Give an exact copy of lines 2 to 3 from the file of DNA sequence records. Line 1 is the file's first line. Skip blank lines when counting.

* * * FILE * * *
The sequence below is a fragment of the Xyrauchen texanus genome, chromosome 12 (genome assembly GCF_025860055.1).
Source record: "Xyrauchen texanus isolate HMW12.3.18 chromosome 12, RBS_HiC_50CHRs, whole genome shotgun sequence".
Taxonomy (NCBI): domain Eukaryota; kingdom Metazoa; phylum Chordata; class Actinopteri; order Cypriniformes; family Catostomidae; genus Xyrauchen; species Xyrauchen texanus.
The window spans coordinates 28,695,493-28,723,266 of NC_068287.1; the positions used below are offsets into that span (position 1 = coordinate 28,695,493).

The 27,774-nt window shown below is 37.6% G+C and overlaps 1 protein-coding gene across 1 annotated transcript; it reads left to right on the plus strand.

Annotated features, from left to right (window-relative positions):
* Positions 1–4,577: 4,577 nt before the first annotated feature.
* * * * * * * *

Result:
Source record: "Xyrauchen texanus isolate HMW12.3.18 chromosome 12, RBS_HiC_50CHRs, whole genome shotgun sequence".
Taxonomy (NCBI): domain Eukaryota; kingdom Metazoa; phylum Chordata; class Actinopteri; order Cypriniformes; family Catostomidae; genus Xyrauchen; species Xyrauchen texanus.